Another way to look at this relationship between company size and performance is detailed in Figure 2.  We have the entire US stock market divided into 10% units (called deciles) ranked by company size (largest to smallest), and the table covers the returns of these companies from 1926-2012.  You can see the relationship between the average return to the size of the company.  The largest 10% of companies have averaged 10.83% per year since 1926 and the smallest 10% of companies have averaged 20.54% per year since 1926.  Of course this additional return comes with more risk, but knowing this, what types of stocks would you want to have in your portfolio?

The same relationship exists when it comes to low priced (value) stocks and high priced (growth) stocks.  Here, in order to determine which stocks are the high priced (growth) stocks and which are the low priced (value) stocks we use a Book to Market ratio.  This ratio describes the “book value” versus the “market value” of a stock.  The “book value” is the net asset value of the company on the company’s own balance sheet and the “market value” is the value of all the outstanding shares.  When organized this way, the difference in returns becomes obvious.  The more exposure you have to “value” companies, the higher your expected return.  You can see this relationship in Figure 3 below.  The stocks with the highest Book to Market ratio have historically delivered a significantly higher return.

Figure 3: Low Priced (Value) Stocks vs. High Priced (Growth) Stocks: 1927–2012

Source: Book-to-market decile returns provided by French/Fama from data from Center for Research in Security Prices, University of Chicago. Russell data provided by Russell Investment Group. 

 

An example will help make this concept easier to understand.  The Vanguard S&P 500 Index (VFINX) has 508 stocks.  The top 10 stocks make up 20% of the entire fund because the largest companies take up the most “room” in the index.  This method is called market capitalization weighting.  If maximizing your investment return is important, and we expect that smaller companies will offer better returns; this is the exact opposite of what an investor would want in their portfolio. Combined, these two principals lead us to the main drawback of index funds; they are specifically constructed so that the largest companies (rather than the smallest) and more “growth” companies (rather than “value” companies) comprise a greater proportion of the fund.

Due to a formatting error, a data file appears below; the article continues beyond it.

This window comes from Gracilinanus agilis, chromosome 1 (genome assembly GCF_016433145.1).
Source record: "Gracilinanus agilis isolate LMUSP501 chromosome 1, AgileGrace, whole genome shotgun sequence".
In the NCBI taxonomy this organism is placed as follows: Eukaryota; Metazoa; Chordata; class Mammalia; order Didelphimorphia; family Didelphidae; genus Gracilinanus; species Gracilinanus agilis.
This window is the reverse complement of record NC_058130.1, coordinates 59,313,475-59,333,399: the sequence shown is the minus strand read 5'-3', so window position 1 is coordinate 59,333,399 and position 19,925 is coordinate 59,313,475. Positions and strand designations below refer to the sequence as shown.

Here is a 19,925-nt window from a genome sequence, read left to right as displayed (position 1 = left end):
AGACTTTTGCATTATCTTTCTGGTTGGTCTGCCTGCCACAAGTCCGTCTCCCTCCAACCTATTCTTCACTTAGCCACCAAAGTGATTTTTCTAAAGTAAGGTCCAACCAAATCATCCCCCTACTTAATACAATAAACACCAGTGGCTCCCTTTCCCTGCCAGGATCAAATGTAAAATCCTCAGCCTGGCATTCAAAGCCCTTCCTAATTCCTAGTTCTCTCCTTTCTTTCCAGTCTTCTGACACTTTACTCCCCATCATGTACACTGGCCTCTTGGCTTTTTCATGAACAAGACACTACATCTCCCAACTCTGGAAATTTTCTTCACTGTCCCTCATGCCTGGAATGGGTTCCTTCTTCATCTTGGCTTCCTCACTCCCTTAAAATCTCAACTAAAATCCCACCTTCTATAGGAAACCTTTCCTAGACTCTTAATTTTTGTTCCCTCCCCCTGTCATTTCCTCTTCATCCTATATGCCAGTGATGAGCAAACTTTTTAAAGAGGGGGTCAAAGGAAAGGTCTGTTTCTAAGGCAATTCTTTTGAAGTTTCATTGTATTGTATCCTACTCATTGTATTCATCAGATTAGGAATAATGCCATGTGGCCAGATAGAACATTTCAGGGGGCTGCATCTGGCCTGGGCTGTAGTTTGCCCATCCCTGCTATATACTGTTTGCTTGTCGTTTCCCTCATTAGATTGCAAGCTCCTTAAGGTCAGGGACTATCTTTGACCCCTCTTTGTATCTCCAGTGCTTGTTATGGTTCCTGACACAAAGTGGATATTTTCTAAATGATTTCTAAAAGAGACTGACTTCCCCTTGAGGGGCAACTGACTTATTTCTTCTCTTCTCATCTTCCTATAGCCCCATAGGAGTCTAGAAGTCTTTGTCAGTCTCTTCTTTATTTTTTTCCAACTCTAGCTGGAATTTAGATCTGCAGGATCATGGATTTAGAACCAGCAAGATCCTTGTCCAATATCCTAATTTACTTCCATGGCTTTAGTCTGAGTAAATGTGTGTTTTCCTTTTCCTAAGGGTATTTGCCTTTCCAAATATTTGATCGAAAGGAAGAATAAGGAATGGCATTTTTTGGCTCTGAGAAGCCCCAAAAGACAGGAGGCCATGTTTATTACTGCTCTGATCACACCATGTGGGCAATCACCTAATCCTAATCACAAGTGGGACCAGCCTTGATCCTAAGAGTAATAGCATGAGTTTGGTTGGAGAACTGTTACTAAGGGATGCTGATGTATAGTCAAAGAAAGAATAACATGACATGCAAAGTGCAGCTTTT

Similarly, if exposure to “value” companies is expected to deliver a higher return, than it is important to target stocks that have the highest book to market ratios.

The other main drawback with an index fund is index fund reconstitution.  This is the regular process by which stocks are added or subtracted from the index.  The index fund committee gets together annually and decides which stocks to remove and which to add to the index.  Afterwards, they announce the upcoming changes and the effective date.  During the period between the announcement and the effective date, the index fund managers make the changes.  What happens to the price of the stocks being removed or added to/from the index?  The stocks being added increase in price and the stocks being removed decrease in price– the exact opposite of what an index shareholder would want.